Industrialisation is the key to the development of any economy and while small and medium enterprises play an important role in providing jobs, technological intensive heavy industries, such as shipping, auto manufacturing, electronics, aviation, are essential for the industrial and economic progress of any country. However, these industries are capital intensive and require government patronisation especially in a developing country.

Thus, in the 1960’s, the government helped the private sector establish capital-intensive heavy industries, and what followed were years of industrial and economic progress. On the other hand, when capital heavy industries such as Pakistan Steel Mills and cement factories were established under government patronage, they were, generally, failure stories from their inception. However, these State-Owned Enterprises (SOEs) provided the necessary trained workforce when these sectors were opened to private investment in the 90’s.

Presently, a majority of our state-owned enterprises are inefficient, non-competitive and are incurring losses to the tune of billions of rupees; and providing monetary support to these loss-making enterprises hugely dents the government’s finances. The government’s financial kitty is sponsored by a small taxpayer’s base – a majority of who are salaried class, and thus it is unjustified that their hard-earned money is used to finance unproductive and wasteful SOEs. So what is the easiest option in such a scenario; throw in the towel and sell-off SOEs cheaply, which has been done by previous regimes. For instance, cement factories under the state cement corporation of Pakistan were sold off in a questionable manner; and buyers created a cartel, like the sugar mafia, which exploits the ordinary public at will.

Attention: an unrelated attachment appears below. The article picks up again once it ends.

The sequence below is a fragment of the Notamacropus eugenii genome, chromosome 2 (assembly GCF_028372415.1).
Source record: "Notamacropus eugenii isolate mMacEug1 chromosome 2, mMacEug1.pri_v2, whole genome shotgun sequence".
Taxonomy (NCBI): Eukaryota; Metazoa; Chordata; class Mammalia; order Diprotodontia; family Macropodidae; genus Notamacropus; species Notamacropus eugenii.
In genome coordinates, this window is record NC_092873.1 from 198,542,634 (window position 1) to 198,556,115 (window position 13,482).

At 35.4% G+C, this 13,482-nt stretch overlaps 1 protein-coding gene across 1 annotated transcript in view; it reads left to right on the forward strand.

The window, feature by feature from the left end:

The incumbent government also plans to privatise a large number of loss making SOEs. However, these SOEs are our national assets and their privatisation will only create further mafias and cartels in the private sector. The role of the Competition Commission of Pakistan (CCP) is to guard public interest against these industrial and business mafias and cartels. However, CCP has continuously failed to deliver on its front, thus adding to public woes. Therefore, an alternative solution is proposed.

Either each enterprise should be analysed for loss-making sections, which may then be offered to the private sector with controlling shares; or the private sector may be offered to run the loss-making sections with profits shared. This model could also be executed at the enterprise level with operations management handed over to the private sector and profits shared. The knock-on effects of such an initiative could be that the private sector, with experience gained through running these enterprises, establishes such enterprises on their won as well and bid for control/operations of similar enterprises abroad. Further, a more competitive workforce would be trained which would find jobs locally and abroad.

With the aforementioned proposal, our national assets will stay with the government but the financial burden on state expenditure would be off-loaded. The profits from SOEs can be used by the government to help laid off employees and maintain/upgrade national assets infrastructures. In short, these national assets should not be sold off but run on a public-private partnership for mutual benefit.